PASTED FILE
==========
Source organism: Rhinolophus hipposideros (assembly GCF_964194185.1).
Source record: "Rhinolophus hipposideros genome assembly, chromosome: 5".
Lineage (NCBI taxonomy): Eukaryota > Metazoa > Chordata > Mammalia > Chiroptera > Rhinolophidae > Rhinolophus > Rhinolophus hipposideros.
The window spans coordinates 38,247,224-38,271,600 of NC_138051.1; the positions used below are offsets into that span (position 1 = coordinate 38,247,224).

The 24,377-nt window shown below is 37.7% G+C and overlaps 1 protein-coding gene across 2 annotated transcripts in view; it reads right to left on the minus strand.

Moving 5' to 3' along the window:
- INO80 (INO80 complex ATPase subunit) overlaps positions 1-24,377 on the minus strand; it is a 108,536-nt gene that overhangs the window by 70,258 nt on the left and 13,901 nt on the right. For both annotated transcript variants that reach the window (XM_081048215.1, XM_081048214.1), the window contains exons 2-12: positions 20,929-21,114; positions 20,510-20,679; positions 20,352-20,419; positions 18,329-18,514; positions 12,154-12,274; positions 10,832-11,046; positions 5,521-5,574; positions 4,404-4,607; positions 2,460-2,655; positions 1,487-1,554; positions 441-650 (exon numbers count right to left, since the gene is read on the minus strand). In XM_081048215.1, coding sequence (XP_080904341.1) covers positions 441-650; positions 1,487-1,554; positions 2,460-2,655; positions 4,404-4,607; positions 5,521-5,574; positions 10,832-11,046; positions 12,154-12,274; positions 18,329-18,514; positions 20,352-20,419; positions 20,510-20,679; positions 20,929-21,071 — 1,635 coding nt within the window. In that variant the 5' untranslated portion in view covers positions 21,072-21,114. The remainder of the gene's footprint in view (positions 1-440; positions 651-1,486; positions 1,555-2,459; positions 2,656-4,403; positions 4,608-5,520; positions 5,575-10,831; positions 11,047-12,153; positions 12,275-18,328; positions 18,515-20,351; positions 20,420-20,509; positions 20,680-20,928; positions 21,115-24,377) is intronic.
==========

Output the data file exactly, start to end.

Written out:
Source organism: Rhinolophus hipposideros (assembly GCF_964194185.1).
Source record: "Rhinolophus hipposideros genome assembly, chromosome: 5".
Lineage (NCBI taxonomy): Eukaryota > Metazoa > Chordata > Mammalia > Chiroptera > Rhinolophidae > Rhinolophus > Rhinolophus hipposideros.
The window spans coordinates 38,247,224-38,271,600 of NC_138051.1; the positions used below are offsets into that span (position 1 = coordinate 38,247,224).

The 24,377-nt window shown below is 37.7% G+C and overlaps 1 protein-coding gene across 2 annotated transcripts in view; it reads right to left on the minus strand.

Moving 5' to 3' along the window:
- INO80 (INO80 complex ATPase subunit) overlaps positions 1-24,377 on the minus strand; it is a 108,536-nt gene that overhangs the window by 70,258 nt on the left and 13,901 nt on the right. For both annotated transcript variants that reach the window (XM_081048215.1, XM_081048214.1), the window contains exons 2-12: positions 20,929-21,114; positions 20,510-20,679; positions 20,352-20,419; positions 18,329-18,514; positions 12,154-12,274; positions 10,832-11,046; positions 5,521-5,574; positions 4,404-4,607; positions 2,460-2,655; positions 1,487-1,554; positions 441-650 (exon numbers count right to left, since the gene is read on the minus strand). In XM_081048215.1, coding sequence (XP_080904341.1) covers positions 441-650; positions 1,487-1,554; positions 2,460-2,655; positions 4,404-4,607; positions 5,521-5,574; positions 10,832-11,046; positions 12,154-12,274; positions 18,329-18,514; positions 20,352-20,419; positions 20,510-20,679; positions 20,929-21,071 — 1,635 coding nt within the window. In that variant the 5' untranslated portion in view covers positions 21,072-21,114. The remainder of the gene's footprint in view (positions 1-440; positions 651-1,486; positions 1,555-2,459; positions 2,656-4,403; positions 4,608-5,520; positions 5,575-10,831; positions 11,047-12,153; positions 12,275-18,328; positions 18,515-20,351; positions 20,420-20,509; positions 20,680-20,928; positions 21,115-24,377) is intronic.